Measuring next of kin’s experience of participation in the care of older people in nursing homes

Albert Westergren, Lina Behm, Tove Lindhardt, Magnus C Persson, Gerd Ahlström

Research output: Contribution to journalArticlepeer-review


Background Lack of conceptual clarity and measurement methods have led to underdeveloped efforts to measure experience of participation in care by next of kin to older people in nursing homes. Objective We sought to assess the measurement properties of items aimed at operationalizing participation in care by next of kin, applied in nursing homes. Methods A total of 37 items operationalizing participation were administered via a questionnaire to 364 next of kin of older people in nursing homes. Measurement properties were tested with factor analysis and Rasch model analysis. Results The response rate to the questionnaire was 81% (n = 260). Missing responses per item varied between <0.5% and 10%. The 37 items were found to be two-dimensional, and 19 were deleted based on conceptual reasoning and Rasch model analysis. One dimension measured communication and trust (nine items, reliability 0.87) while the other measured collaboration in care (nine items, reliability 0.91). Items successfully operationalized a quantitative continuum from lower to higher degrees of participation, and were found to generally fit well with the Rasch model requirements, without disordered thresholds or differential item functioning. Total scores could be calculated based on the bifactor subscale structure (reliability 0.92). Older people (≥ 65 years) reported a higher degree of communication and trust and bifactor total scores than younger people (p < 0.05 in both cases). People with a specific contact person experienced a higher degree of participation in the two subscales and the bifactor total score (p < 0.05 in all three instances). Conclusion Psychometric properties revealed satisfactory support for use, in nursing home settings, of the self-reported Next of Kin Participation in Care questionnaire, with a bifactor structure. Additional research is needed to evaluate the effectiveness of the scales’ abilities to identify changes after intervention.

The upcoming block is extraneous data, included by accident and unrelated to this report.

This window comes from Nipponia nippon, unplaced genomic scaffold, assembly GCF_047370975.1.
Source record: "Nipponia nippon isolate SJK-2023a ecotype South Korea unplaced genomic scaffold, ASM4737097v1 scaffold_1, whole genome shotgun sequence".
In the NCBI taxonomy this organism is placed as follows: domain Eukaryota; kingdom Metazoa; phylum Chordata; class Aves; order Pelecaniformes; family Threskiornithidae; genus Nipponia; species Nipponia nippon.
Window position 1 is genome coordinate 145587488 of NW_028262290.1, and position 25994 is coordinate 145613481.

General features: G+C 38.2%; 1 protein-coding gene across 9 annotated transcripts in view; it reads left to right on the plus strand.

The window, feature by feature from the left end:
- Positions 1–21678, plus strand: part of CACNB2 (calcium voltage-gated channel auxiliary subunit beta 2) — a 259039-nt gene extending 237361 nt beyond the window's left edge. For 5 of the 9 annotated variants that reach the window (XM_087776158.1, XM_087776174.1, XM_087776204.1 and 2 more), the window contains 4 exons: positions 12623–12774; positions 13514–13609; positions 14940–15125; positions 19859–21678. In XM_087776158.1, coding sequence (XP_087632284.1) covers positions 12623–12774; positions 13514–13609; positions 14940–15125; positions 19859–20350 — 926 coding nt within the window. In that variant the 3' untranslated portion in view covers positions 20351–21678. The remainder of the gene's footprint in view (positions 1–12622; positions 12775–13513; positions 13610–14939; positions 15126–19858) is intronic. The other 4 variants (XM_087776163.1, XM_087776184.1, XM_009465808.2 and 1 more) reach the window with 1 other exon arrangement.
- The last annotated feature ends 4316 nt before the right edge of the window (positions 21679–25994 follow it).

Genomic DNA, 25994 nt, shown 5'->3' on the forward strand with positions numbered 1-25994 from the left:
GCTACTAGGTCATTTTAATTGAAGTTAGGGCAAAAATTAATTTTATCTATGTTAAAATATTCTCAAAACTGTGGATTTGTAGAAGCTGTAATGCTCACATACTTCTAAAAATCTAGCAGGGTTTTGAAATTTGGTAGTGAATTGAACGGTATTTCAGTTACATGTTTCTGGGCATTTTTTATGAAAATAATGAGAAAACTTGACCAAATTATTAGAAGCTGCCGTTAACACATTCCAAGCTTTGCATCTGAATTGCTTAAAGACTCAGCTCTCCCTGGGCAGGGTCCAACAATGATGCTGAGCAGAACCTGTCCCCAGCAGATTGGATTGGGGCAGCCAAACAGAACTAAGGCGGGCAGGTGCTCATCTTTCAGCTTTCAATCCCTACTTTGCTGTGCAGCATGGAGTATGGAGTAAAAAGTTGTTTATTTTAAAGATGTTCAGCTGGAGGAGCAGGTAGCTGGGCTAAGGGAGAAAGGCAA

Original languageEnglish
Article numbere0228379
JournalPLoS ONE
Issue number1
Publication statusPublished - 2020 Jan 31

Subject classification (UKÄ)

  • Nursing
  • Gerontology, specializing in Medical and Health Sciences


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